It has been said in some quarters that implementation of IHL requires the mentality of a good Samaritan, implementation of International Human Rights Law the mentality of a judge. In practice, IHL has traditionally been implemented through permanent, preventive and corrective scrutiny in the field, whereas International Human Rights Law has traditionally been implemented through a posteriori control, on demand, in a quasi-judicial procedure.

Interestingly, today the different bodies implementing International Human Rights Law in situations of gross and widespread human rights violations in the field act in a way akin to that traditionally adopted by the International Committee of the Red Cross (ICRC) for the implementation of IHL. United Nations (UN) human rights monitors are deployed in critical regions and visit prisons similarly to ICRC delegates, and special rapporteurs of the UN Human Rights Council travel to critical areas. On the other hand, IHL is more and more often implemented by international tribunals, necessarily a posteriori and in a judicial procedure.

In international practice, discussions and resolutions of the UN Security Council, the UN General Assembly and the UN Human Rights Council concerning armed conflict situations generally mention IHL and human rights together. Certain convergences are also inherent in international human rights instruments. Most human rights, except the most fundamental ones belonging to “the hard core”, may be derogated from in states of emergency, to the extent required by the exigencies of the situation, and if this derogation is consistent with the other international obligations of the derogating State.[10] IHL contains some of those other international obligations. Therefore, when confronted in times of armed conflict with derogations admissible as such under human rights instruments, the implementing bodies of International Human Rights Law must check whether those measures are compatible with IHL. If they are not, they also violate International Human Rights Law.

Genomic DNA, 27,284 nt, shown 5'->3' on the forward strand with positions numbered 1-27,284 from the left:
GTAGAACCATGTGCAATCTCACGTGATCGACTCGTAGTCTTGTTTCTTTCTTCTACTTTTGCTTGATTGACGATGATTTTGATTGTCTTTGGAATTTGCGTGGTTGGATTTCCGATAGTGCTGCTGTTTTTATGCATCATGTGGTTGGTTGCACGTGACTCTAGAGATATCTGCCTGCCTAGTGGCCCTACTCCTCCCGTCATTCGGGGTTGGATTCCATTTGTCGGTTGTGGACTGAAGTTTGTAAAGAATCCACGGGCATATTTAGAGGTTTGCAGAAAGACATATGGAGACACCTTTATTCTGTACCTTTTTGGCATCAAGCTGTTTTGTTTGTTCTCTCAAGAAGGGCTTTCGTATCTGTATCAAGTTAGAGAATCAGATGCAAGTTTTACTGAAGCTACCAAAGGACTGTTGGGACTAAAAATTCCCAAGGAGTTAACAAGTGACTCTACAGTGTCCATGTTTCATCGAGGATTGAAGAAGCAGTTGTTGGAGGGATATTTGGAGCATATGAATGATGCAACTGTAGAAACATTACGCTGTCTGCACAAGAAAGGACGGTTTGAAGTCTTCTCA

Similarly, International Human Rights Law considers the right to life as non-derogable, even in time of armed conflict. Some instruments, however, set out an explicit – and others an implicit – exception for “lawful acts of war”.[11] IHL defines what is lawful in war. When confronted with State-sponsored killings in time of armed conflict, human rights courts, commissions or NGOs must therefore check whether such actions are consistent with IHL before they can know whether they violate International Human Rights Law.

Conversely, the main international body implementing IHL, the ICRC, has for a long time been engaged in activities in situations of internal violence similar to those it performs in international armed conflicts. During such situations, IHL does not apply. In the past implicitly and today more and more explicitly – but maintaining its pragmatic, cooperative, and victim-oriented approach – the ICRC must therefore refer to human rights instruments for applicable international standards, for example on procedural principles and safeguards for internment or administrative detention in non-international armed conflicts.